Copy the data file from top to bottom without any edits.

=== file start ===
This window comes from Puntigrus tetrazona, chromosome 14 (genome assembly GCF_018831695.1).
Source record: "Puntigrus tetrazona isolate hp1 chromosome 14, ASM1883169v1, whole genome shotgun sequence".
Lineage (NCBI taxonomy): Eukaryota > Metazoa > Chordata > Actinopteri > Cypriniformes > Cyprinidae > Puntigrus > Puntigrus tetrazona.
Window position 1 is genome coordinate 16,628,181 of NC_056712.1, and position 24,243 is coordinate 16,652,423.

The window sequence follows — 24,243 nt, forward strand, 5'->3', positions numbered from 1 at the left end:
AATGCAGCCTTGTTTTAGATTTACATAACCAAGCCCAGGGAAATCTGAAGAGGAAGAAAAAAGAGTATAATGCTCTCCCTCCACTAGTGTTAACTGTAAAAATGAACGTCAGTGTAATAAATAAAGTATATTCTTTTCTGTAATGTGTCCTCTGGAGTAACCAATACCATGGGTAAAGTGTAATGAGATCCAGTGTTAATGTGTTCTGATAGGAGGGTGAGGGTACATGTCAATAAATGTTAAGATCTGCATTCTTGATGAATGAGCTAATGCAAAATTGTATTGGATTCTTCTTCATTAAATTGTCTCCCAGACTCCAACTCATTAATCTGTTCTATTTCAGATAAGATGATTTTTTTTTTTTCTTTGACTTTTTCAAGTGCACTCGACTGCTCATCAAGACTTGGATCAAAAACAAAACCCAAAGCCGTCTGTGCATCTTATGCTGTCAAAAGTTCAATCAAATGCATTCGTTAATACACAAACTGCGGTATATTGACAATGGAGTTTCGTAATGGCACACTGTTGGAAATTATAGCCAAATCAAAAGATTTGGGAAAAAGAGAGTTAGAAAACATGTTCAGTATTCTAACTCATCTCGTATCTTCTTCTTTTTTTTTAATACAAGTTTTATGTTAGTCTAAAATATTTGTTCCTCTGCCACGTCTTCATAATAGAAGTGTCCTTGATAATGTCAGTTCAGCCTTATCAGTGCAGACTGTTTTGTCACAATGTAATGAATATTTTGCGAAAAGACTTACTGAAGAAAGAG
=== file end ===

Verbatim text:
This window comes from Puntigrus tetrazona, chromosome 14 (genome assembly GCF_018831695.1).
Source record: "Puntigrus tetrazona isolate hp1 chromosome 14, ASM1883169v1, whole genome shotgun sequence".
Lineage (NCBI taxonomy): Eukaryota > Metazoa > Chordata > Actinopteri > Cypriniformes > Cyprinidae > Puntigrus > Puntigrus tetrazona.
Window position 1 is genome coordinate 16,628,181 of NC_056712.1, and position 24,243 is coordinate 16,652,423.

The window sequence follows — 24,243 nt, forward strand, 5'->3', positions numbered from 1 at the left end:
AATGCAGCCTTGTTTTAGATTTACATAACCAAGCCCAGGGAAATCTGAAGAGGAAGAAAAAAGAGTATAATGCTCTCCCTCCACTAGTGTTAACTGTAAAAATGAACGTCAGTGTAATAAATAAAGTATATTCTTTTCTGTAATGTGTCCTCTGGAGTAACCAATACCATGGGTAAAGTGTAATGAGATCCAGTGTTAATGTGTTCTGATAGGAGGGTGAGGGTACATGTCAATAAATGTTAAGATCTGCATTCTTGATGAATGAGCTAATGCAAAATTGTATTGGATTCTTCTTCATTAAATTGTCTCCCAGACTCCAACTCATTAATCTGTTCTATTTCAGATAAGATGATTTTTTTTTTTTCTTTGACTTTTTCAAGTGCACTCGACTGCTCATCAAGACTTGGATCAAAAACAAAACCCAAAGCCGTCTGTGCATCTTATGCTGTCAAAAGTTCAATCAAATGCATTCGTTAATACACAAACTGCGGTATATTGACAATGGAGTTTCGTAATGGCACACTGTTGGAAATTATAGCCAAATCAAAAGATTTGGGAAAAAGAGAGTTAGAAAACATGTTCAGTATTCTAACTCATCTCGTATCTTCTTCTTTTTTTTTAATACAAGTTTTATGTTAGTCTAAAATATTTGTTCCTCTGCCACGTCTTCATAATAGAAGTGTCCTTGATAATGTCAGTTCAGCCTTATCAGTGCAGACTGTTTTGTCACAATGTAATGAATATTTTGCGAAAAGACTTACTGAAGAAAGAG